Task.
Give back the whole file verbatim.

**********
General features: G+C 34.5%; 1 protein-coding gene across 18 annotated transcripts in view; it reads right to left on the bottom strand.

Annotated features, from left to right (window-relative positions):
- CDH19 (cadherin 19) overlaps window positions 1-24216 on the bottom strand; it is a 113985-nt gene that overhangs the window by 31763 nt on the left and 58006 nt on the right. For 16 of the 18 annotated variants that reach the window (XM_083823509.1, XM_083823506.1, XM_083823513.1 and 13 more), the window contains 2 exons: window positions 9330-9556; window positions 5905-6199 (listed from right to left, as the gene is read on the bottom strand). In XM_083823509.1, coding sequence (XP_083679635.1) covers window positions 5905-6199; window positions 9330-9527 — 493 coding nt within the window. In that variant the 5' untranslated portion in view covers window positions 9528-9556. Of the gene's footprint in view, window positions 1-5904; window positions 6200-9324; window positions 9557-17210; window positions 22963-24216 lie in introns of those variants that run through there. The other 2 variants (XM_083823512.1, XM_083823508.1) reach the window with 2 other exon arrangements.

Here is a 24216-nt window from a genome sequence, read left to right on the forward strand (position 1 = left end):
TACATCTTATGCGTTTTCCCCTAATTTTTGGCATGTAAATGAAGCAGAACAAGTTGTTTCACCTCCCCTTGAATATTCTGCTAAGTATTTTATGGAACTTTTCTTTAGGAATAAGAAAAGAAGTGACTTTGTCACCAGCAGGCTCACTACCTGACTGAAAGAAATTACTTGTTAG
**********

General features: G+C 34.5%; 1 protein-coding gene across 18 annotated transcripts in view; it reads right to left on the bottom strand.

Annotated features, from left to right (window-relative positions):
- CDH19 (cadherin 19) overlaps window positions 1-24216 on the bottom strand; it is a 113985-nt gene that overhangs the window by 31763 nt on the left and 58006 nt on the right. For 16 of the 18 annotated variants that reach the window (XM_083823509.1, XM_083823506.1, XM_083823513.1 and 13 more), the window contains 2 exons: window positions 9330-9556; window positions 5905-6199 (listed from right to left, as the gene is read on the bottom strand). In XM_083823509.1, coding sequence (XP_083679635.1) covers window positions 5905-6199; window positions 9330-9527 — 493 coding nt within the window. In that variant the 5' untranslated portion in view covers window positions 9528-9556. Of the gene's footprint in view, window positions 1-5904; window positions 6200-9324; window positions 9557-17210; window positions 22963-24216 lie in introns of those variants that run through there. The other 2 variants (XM_083823512.1, XM_083823508.1) reach the window with 2 other exon arrangements.

Here is a 24216-nt window from a genome sequence, read left to right on the forward strand (position 1 = left end):
TACATCTTATGCGTTTTCCCCTAATTTTTGGCATGTAAATGAAGCAGAACAAGTTGTTTCACCTCCCCTTGAATATTCTGCTAAGTATTTTATGGAACTTTTCTTTAGGAATAAGAAAAGAAGTGACTTTGTCACCAGCAGGCTCACTACCTGACTGAAAGAAATTACTTGTTAG